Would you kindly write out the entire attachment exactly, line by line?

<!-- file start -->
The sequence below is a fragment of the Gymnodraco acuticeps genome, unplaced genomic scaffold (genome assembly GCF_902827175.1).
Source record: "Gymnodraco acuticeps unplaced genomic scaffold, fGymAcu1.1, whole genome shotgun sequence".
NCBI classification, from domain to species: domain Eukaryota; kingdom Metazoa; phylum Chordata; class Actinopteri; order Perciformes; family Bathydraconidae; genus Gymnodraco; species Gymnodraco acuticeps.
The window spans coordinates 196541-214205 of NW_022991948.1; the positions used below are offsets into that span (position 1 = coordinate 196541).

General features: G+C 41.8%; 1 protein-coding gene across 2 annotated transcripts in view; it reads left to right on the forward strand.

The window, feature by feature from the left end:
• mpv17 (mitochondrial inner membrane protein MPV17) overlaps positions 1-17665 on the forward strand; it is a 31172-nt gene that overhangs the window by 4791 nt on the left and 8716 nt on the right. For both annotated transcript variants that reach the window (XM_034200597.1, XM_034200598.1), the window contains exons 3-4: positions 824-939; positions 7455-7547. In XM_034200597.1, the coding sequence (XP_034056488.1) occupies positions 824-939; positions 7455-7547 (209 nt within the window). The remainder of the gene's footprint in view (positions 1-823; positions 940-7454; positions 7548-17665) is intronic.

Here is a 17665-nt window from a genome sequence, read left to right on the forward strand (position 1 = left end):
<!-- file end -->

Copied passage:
The sequence below is a fragment of the Gymnodraco acuticeps genome, unplaced genomic scaffold (genome assembly GCF_902827175.1).
Source record: "Gymnodraco acuticeps unplaced genomic scaffold, fGymAcu1.1, whole genome shotgun sequence".
NCBI classification, from domain to species: domain Eukaryota; kingdom Metazoa; phylum Chordata; class Actinopteri; order Perciformes; family Bathydraconidae; genus Gymnodraco; species Gymnodraco acuticeps.
The window spans coordinates 196541-214205 of NW_022991948.1; the positions used below are offsets into that span (position 1 = coordinate 196541).

General features: G+C 41.8%; 1 protein-coding gene across 2 annotated transcripts in view; it reads left to right on the forward strand.

The window, feature by feature from the left end:
• mpv17 (mitochondrial inner membrane protein MPV17) overlaps positions 1-17665 on the forward strand; it is a 31172-nt gene that overhangs the window by 4791 nt on the left and 8716 nt on the right. For both annotated transcript variants that reach the window (XM_034200597.1, XM_034200598.1), the window contains exons 3-4: positions 824-939; positions 7455-7547. In XM_034200597.1, the coding sequence (XP_034056488.1) occupies positions 824-939; positions 7455-7547 (209 nt within the window). The remainder of the gene's footprint in view (positions 1-823; positions 940-7454; positions 7548-17665) is intronic.

Here is a 17665-nt window from a genome sequence, read left to right on the forward strand (position 1 = left end):